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Need to lay down new rules
Governor: Centre's Chaprasi
By Poonam I Kaushish
Whoever said different political strokes for different political folks was dead on. Specially when it comes to the high Constitutional office of the Governor. Wherein handpicked loyalists do whatever their mai baaps sitting on India's Raj gaddi want. Governance, after all is one big nautanki which has rewritten the basic time-honoured rules of authority and turned democracy on its head. Bend them, break them, who cares! Alas, the continuing charade being played out in Arunachal Pradesh between Governor Rajkhova, dethroned Chief Minister Tuki and Delhi has once again brutally exposed two highly reprehensible facets of our rulers' democratic temper. At the political level, governance is shamelessly all about cutting deals, side deals and underhand deals. At the Constitutional level, the...
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Academic stagnation in Jammu and Kashmir
By Mudasir Nazar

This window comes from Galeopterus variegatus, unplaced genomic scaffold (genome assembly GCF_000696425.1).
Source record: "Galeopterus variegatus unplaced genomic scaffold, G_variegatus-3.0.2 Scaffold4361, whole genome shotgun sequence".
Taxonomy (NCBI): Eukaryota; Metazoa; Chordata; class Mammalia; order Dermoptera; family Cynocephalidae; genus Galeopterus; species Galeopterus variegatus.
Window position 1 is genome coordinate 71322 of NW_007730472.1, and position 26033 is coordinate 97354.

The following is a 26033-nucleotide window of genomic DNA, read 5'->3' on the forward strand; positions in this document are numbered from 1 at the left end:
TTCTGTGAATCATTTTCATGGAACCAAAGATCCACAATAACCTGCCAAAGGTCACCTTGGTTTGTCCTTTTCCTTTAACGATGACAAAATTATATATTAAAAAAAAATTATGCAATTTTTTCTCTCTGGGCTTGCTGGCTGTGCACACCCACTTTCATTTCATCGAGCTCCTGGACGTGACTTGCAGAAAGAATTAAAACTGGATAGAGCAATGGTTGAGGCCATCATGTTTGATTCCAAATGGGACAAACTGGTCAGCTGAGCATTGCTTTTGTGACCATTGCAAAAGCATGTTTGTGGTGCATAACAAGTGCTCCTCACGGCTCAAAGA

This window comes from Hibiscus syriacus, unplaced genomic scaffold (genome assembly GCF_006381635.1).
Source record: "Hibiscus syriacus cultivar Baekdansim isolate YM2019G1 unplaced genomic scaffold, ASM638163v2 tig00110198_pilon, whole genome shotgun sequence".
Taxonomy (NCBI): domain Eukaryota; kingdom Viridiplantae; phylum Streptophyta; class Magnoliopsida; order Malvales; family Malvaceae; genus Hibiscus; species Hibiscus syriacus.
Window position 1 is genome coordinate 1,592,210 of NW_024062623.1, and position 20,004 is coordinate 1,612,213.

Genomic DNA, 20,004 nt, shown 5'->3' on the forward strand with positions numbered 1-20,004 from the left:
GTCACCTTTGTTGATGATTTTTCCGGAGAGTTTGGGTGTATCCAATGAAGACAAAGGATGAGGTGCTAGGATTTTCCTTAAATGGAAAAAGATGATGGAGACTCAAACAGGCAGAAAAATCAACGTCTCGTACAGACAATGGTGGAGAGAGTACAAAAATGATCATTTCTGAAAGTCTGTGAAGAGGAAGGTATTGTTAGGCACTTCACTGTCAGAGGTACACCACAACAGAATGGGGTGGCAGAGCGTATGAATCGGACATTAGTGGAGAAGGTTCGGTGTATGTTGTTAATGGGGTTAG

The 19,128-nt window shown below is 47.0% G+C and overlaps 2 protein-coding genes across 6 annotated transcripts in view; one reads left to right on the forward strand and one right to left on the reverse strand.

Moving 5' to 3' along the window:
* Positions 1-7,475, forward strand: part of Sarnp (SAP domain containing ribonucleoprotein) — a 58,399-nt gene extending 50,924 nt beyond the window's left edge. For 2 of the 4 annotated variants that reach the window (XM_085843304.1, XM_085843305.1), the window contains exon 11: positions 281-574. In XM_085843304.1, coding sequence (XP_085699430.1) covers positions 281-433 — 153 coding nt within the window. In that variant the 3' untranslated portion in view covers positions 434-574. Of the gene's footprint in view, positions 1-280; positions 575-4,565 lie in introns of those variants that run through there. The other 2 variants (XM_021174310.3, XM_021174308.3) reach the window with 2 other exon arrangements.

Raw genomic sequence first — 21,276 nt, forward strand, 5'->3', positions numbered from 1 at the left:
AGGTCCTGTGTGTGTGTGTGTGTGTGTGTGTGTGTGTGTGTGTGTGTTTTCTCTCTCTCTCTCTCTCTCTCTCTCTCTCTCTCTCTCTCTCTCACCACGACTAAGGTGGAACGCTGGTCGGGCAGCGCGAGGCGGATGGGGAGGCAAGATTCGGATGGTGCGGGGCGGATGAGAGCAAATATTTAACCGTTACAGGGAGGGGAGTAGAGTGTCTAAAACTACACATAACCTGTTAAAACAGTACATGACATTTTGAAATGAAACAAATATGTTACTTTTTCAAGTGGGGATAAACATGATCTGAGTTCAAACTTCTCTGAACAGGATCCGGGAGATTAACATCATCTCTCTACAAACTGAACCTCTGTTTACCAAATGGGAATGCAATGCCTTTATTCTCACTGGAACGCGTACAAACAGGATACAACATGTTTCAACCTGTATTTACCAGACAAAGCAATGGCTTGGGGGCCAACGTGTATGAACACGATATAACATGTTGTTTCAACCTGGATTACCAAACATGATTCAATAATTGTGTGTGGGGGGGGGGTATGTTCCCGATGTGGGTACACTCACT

The impression one gets after a quick glance at the syllabus issued by Jammu and Kashmir Public Service Commission (JKPSC) for the post of Assistant Professors in various disciplines, is that our academics is doomed and so our future. The syllabus is issued for screening tests to be conducted for two important reasons, to reduce the number of applicants and to recruit the efficient and capable students for the posts. Therefore, the screening test works as a procedure and the syllabus as its substance. This article would focus on substance and would leave procedure because that will raise another serious debate, whether screening test would fulfill objective of recruiting right persons for right jobs? Or whether a person selected on the basis of answering multiple choice questions, like wh...